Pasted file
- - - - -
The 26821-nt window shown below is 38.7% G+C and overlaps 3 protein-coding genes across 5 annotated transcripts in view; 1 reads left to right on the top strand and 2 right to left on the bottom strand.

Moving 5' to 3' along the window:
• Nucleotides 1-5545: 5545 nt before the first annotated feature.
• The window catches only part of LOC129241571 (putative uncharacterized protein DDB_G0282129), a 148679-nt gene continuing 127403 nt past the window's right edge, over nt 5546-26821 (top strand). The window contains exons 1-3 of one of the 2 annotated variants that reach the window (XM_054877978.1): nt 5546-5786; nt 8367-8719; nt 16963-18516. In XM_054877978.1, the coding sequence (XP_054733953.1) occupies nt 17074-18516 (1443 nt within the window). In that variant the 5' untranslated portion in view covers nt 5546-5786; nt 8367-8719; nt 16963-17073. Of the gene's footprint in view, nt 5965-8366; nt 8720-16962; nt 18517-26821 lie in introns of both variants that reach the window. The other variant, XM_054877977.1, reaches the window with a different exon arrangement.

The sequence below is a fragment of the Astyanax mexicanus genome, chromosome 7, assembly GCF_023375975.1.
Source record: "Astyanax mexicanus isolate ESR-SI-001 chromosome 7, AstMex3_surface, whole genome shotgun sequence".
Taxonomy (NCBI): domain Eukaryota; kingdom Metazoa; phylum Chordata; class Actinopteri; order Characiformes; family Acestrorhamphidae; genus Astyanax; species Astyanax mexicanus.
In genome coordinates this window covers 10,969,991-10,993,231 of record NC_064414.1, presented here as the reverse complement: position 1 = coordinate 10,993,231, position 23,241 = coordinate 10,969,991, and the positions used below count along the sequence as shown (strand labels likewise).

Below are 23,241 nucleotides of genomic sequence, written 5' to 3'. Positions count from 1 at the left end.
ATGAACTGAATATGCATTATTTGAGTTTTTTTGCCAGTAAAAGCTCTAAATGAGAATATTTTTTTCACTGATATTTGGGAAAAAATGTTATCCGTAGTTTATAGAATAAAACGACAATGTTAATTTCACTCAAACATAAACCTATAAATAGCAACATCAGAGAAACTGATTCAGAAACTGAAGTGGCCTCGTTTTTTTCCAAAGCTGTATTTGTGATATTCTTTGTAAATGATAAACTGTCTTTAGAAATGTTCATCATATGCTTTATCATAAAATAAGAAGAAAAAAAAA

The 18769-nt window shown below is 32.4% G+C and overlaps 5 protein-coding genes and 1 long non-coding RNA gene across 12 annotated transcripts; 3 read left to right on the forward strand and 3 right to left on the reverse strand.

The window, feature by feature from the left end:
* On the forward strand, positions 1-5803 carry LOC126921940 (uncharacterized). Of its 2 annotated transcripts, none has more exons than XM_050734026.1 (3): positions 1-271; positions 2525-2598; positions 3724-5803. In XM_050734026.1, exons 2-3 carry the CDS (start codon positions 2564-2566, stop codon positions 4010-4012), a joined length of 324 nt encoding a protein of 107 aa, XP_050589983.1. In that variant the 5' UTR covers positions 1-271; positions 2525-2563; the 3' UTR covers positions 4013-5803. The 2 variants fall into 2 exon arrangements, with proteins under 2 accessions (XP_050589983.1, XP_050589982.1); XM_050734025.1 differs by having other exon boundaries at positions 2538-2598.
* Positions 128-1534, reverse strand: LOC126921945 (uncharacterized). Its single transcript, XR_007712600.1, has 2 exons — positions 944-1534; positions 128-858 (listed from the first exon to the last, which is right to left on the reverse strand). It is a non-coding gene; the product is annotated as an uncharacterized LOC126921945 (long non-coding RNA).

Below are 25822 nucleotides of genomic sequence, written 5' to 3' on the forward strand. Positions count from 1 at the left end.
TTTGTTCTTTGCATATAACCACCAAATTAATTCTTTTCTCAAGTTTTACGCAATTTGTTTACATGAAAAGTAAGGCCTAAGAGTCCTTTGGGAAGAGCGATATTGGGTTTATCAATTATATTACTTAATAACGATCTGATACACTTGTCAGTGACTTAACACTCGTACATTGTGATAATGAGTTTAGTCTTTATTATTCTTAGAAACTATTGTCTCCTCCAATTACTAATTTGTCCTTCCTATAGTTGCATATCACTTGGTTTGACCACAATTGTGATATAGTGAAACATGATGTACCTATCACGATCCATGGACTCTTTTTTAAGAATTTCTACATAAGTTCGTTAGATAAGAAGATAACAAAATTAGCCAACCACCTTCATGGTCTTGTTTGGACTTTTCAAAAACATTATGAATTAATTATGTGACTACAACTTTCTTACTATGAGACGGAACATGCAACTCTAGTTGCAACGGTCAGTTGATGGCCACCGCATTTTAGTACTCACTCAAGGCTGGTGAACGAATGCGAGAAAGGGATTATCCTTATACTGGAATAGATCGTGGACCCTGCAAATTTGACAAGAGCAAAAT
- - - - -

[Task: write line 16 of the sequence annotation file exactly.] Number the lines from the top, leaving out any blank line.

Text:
TTTGTTCTTTGCATATAACCACCAAATTAATTCTTTTCTCAAGTTTTACGCAATTTGTTTACATGAAAAGTAAGGCCTAAGAGTCCTTTGGGAAGAGCGATATTGGGTTTATCAATTATATTACTTAATAACGATCTGATACACTTGTCAGTGACTTAACACTCGTACATTGTGATAATGAGTTTAGTCTTTATTATTCTTAGAAACTATTGTCTCCTCCAATTACTAATTTGTCCTTCCTATAGTTGCATATCACTTGGTTTGACCACAATTGTGATATAGTGAAACATGATGTACCTATCACGATCCATGGACTCTTTTTTAAGAATTTCTACATAAGTTCGTTAGATAAGAAGATAACAAAATTAGCCAACCACCTTCATGGTCTTGTTTGGACTTTTCAAAAACATTATGAATTAATTATGTGACTACAACTTTCTTACTATGAGACGGAACATGCAACTCTAGTTGCAACGGTCAGTTGATGGCCACCGCATTTTAGTACTCACTCAAGGCTGGTGAACGAATGCGAGAAAGGGATTATCCTTATACTGGAATAGATCGTGGACCCTGCAAATTTGACAAGAGCAAAAT